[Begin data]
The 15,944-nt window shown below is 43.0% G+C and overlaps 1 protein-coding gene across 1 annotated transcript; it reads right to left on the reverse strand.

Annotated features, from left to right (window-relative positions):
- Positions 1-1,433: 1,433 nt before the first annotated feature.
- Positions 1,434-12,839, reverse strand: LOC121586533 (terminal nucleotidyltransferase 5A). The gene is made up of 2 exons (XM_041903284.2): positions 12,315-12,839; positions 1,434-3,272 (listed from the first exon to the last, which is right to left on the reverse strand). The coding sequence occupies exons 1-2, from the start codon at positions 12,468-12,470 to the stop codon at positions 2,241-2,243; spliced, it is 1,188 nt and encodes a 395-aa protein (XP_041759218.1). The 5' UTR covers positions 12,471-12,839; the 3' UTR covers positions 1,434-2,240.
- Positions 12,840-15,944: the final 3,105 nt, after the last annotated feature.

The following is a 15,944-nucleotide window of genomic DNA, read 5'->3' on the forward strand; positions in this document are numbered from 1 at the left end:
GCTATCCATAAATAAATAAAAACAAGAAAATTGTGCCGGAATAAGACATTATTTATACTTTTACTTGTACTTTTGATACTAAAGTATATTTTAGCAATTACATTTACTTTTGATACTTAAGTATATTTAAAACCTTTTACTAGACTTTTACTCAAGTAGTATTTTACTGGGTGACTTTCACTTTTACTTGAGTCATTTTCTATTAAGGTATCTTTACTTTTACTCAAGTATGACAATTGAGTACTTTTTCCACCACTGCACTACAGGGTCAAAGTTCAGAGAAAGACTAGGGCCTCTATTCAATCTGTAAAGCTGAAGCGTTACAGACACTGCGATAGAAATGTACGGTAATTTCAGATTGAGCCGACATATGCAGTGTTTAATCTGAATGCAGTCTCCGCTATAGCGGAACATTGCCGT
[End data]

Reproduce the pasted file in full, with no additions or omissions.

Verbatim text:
The 15,944-nt window shown below is 43.0% G+C and overlaps 1 protein-coding gene across 1 annotated transcript; it reads right to left on the reverse strand.

Annotated features, from left to right (window-relative positions):
- Positions 1-1,433: 1,433 nt before the first annotated feature.
- Positions 1,434-12,839, reverse strand: LOC121586533 (terminal nucleotidyltransferase 5A). The gene is made up of 2 exons (XM_041903284.2): positions 12,315-12,839; positions 1,434-3,272 (listed from the first exon to the last, which is right to left on the reverse strand). The coding sequence occupies exons 1-2, from the start codon at positions 12,468-12,470 to the stop codon at positions 2,241-2,243; spliced, it is 1,188 nt and encodes a 395-aa protein (XP_041759218.1). The 5' UTR covers positions 12,471-12,839; the 3' UTR covers positions 1,434-2,240.
- Positions 12,840-15,944: the final 3,105 nt, after the last annotated feature.

The following is a 15,944-nucleotide window of genomic DNA, read 5'->3' on the forward strand; positions in this document are numbered from 1 at the left end:
GCTATCCATAAATAAATAAAAACAAGAAAATTGTGCCGGAATAAGACATTATTTATACTTTTACTTGTACTTTTGATACTAAAGTATATTTTAGCAATTACATTTACTTTTGATACTTAAGTATATTTAAAACCTTTTACTAGACTTTTACTCAAGTAGTATTTTACTGGGTGACTTTCACTTTTACTTGAGTCATTTTCTATTAAGGTATCTTTACTTTTACTCAAGTATGACAATTGAGTACTTTTTCCACCACTGCACTACAGGGTCAAAGTTCAGAGAAAGACTAGGGCCTCTATTCAATCTGTAAAGCTGAAGCGTTACAGACACTGCGATAGAAATGTACGGTAATTTCAGATTGAGCCGACATATGCAGTGTTTAATCTGAATGCAGTCTCCGCTATAGCGGAACATTGCCGT